THUNDER BAY – The proponent of a project to bring liquefied natural gas to Lake Superior’s North Shore is urging municipalities to apply pressure on the province.
In Joshua Samuel’s address to the Thunder Bay District Municipal League, the Northeast Midstream CEO updated municipal leaders on the proposal that would liquefy natural gas in Nipigon, then see it shipped by truck to communities beyond the reach of the TransCanada gas pipeline.
“You can hang together or you can hang separately, right? Really, to get these types of projects underway, it does require a level of support among the communities but also participation by the private sector -- companies like ours -- as well as the province,” Samuel told municipal leaders on Friday.
“They’re (Ontario is) the major players in this because in order to get the attention and outcomes from the stakeholder, people need to be in there banging on the table, grabbing people by the lapels and saying, ‘we need this.’”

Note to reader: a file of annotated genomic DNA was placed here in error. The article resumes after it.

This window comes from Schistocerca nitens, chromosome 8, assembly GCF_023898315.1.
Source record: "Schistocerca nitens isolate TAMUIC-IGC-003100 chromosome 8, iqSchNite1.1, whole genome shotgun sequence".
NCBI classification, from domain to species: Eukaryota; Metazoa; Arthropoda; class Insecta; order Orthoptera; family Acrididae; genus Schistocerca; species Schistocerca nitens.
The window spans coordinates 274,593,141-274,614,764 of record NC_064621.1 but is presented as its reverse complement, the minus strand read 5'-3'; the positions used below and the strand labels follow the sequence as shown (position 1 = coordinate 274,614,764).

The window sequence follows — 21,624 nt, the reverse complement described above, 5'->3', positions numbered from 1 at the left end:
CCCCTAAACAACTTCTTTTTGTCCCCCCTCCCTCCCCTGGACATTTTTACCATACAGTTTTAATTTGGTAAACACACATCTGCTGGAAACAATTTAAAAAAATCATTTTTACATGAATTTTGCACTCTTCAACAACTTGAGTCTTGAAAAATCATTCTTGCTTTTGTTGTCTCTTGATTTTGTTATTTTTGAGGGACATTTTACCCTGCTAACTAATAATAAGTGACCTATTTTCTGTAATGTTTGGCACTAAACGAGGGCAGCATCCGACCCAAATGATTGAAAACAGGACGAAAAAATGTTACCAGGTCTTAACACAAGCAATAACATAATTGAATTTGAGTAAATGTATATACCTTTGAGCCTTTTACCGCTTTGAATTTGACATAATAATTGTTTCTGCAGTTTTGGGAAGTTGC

Northeast Midstream has signed preliminary agreements with five communities including Wawa, Manitouwadge, Marathon, Terrace Bay and Schreiber. Samuel envisages those agreements as a base for regional expansion that could include Chapleau, Dubreville, White River, Hornepayne and some First Nations.
In April, Ontario announced the $200 million Natural Gas Access Loan and the $30 million Natural Gas Economic Development Grant to connect communities not currently served by natural gas to the grid.
Expanding the existing gas line through the North Shore’s hostile terrain would far exceed any loans or grants the province could allot to connect those communities so Samuel is asking the mayors to lobby the province to ensure projects like his would qualify for provincial assistance under those programs.
Although Marathon is among the municipalities who have committed to the plan, Mayor Rick Dumas has been skeptical his community would ever see natural gas – liquefied or otherwise.
He rose during Samuel’s presentation to address the consumer cost of conversion, weighed against the company’s estimated $1,000 to $3,000 annual energy savings.
“I still believe there’s a cost associated with that,” Dumas said.
“The capital expansions and the infrastructure we’re going to need in our communities, that’s a big thing. We’re going to have to run pipes to every home and every business in the community. That’s a huge cost.”